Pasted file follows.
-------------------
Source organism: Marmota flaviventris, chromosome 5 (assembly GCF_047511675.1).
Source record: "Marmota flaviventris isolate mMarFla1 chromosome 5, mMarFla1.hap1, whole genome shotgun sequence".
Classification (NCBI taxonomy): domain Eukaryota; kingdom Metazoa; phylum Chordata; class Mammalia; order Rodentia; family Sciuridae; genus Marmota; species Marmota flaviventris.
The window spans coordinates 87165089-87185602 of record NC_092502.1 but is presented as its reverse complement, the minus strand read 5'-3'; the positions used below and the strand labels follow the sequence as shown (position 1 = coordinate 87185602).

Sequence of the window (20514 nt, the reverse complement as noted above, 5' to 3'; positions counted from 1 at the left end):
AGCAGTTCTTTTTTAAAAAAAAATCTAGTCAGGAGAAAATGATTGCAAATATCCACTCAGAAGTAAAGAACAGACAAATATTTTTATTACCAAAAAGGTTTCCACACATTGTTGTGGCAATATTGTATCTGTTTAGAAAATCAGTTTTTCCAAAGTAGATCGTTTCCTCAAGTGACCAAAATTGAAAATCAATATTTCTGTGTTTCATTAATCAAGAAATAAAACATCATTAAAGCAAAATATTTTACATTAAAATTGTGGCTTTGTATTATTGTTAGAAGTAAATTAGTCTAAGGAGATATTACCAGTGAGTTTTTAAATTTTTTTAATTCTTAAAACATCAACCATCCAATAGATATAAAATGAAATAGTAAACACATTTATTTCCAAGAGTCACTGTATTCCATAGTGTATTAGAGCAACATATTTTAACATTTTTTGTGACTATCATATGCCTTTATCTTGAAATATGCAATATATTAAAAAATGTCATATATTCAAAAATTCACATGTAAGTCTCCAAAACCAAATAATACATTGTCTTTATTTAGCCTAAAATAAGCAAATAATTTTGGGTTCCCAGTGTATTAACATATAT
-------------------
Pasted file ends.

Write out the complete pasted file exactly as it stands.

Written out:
Source organism: Marmota flaviventris, chromosome 5 (assembly GCF_047511675.1).
Source record: "Marmota flaviventris isolate mMarFla1 chromosome 5, mMarFla1.hap1, whole genome shotgun sequence".
Classification (NCBI taxonomy): domain Eukaryota; kingdom Metazoa; phylum Chordata; class Mammalia; order Rodentia; family Sciuridae; genus Marmota; species Marmota flaviventris.
The window spans coordinates 87165089-87185602 of record NC_092502.1 but is presented as its reverse complement, the minus strand read 5'-3'; the positions used below and the strand labels follow the sequence as shown (position 1 = coordinate 87185602).

Sequence of the window (20514 nt, the reverse complement as noted above, 5' to 3'; positions counted from 1 at the left end):
AGCAGTTCTTTTTTAAAAAAAAATCTAGTCAGGAGAAAATGATTGCAAATATCCACTCAGAAGTAAAGAACAGACAAATATTTTTATTACCAAAAAGGTTTCCACACATTGTTGTGGCAATATTGTATCTGTTTAGAAAATCAGTTTTTCCAAAGTAGATCGTTTCCTCAAGTGACCAAAATTGAAAATCAATATTTCTGTGTTTCATTAATCAAGAAATAAAACATCATTAAAGCAAAATATTTTACATTAAAATTGTGGCTTTGTATTATTGTTAGAAGTAAATTAGTCTAAGGAGATATTACCAGTGAGTTTTTAAATTTTTTTAATTCTTAAAACATCAACCATCCAATAGATATAAAATGAAATAGTAAACACATTTATTTCCAAGAGTCACTGTATTCCATAGTGTATTAGAGCAACATATTTTAACATTTTTTGTGACTATCATATGCCTTTATCTTGAAATATGCAATATATTAAAAAATGTCATATATTCAAAAATTCACATGTAAGTCTCCAAAACCAAATAATACATTGTCTTTATTTAGCCTAAAATAAGCAAATAATTTTGGGTTCCCAGTGTATTAACATATAT